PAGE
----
The continuing coverage of individuals suffering massive losses owing to poor investments is a grim reminder of the diminishing credibility of Singapore's capital markets ("Rickmers note holders join forces to get payment"; last Thursday).
I strongly urge a reset of our financial regulatory mandate to focus on investor protection.
The requirements to be an accredited investor should be redefined, and include a minimum level of investment education and training, instead of merely looking at net worth and income.
Individual investors, such as retirees, often hold bonds till maturity because of a lack of expertise and resources in evaluating their investments.
Without proper guidance, their purchases of such investments are often driven by greed or fear, and not sound principles of risk profiles, diversification and wealth protection.
There should be a limit on how much they can invest in one product, for instance, up to 5 per cent of their liquid assets.
The objective is to indirectly compel them to diversify their investment portfolio and to look at other types of products.
Those who want to invest greater amounts can engage the services of certified investment advisers to advise and guide them.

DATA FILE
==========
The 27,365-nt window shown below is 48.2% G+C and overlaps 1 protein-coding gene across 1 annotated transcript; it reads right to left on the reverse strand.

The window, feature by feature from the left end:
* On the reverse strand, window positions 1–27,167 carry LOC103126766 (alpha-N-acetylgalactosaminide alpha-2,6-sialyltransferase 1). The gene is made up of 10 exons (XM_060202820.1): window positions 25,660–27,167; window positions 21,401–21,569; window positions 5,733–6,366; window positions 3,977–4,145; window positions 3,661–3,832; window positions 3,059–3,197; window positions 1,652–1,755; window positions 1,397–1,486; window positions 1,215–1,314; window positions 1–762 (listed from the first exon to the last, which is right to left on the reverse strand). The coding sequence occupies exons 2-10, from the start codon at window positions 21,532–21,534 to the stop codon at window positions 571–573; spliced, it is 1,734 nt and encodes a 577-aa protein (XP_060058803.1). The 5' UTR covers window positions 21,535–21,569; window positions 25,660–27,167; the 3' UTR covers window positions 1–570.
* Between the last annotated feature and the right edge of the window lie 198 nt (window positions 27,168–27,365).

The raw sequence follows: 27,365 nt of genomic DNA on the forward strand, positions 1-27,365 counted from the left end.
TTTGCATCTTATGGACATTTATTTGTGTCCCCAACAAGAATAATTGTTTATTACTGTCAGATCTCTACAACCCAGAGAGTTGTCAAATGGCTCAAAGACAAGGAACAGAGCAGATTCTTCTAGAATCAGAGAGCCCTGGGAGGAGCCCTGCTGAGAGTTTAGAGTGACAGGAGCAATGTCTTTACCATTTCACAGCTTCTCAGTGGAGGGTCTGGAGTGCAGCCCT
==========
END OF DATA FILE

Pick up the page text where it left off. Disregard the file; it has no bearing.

This would make it necessary to expand the pool of investment advisers. With a greater number of retirees armed with substantial Central Provident Fund (CPF) balances, there is a demand for such services.
The authorities could allow CPF monies to be used to purchase bonds of fundamentally cash-rich multinational corporations such as Apple, Facebook and Google, other than local companies' securities.
The issuance of bonds should also be restricted to cash-rich companies that are using the funds for expansion purposes, and not for operational purposes such as paying wages and settling debts.
Weak companies should focus on cost cutting, selling assets and seeking mergers or buyouts, instead of conveniently issuing bonds or shares to raise funds.
It is imperative that Singapore strengthens its hand in investor protection to prevent unnecessary decimation of individuals' wealth.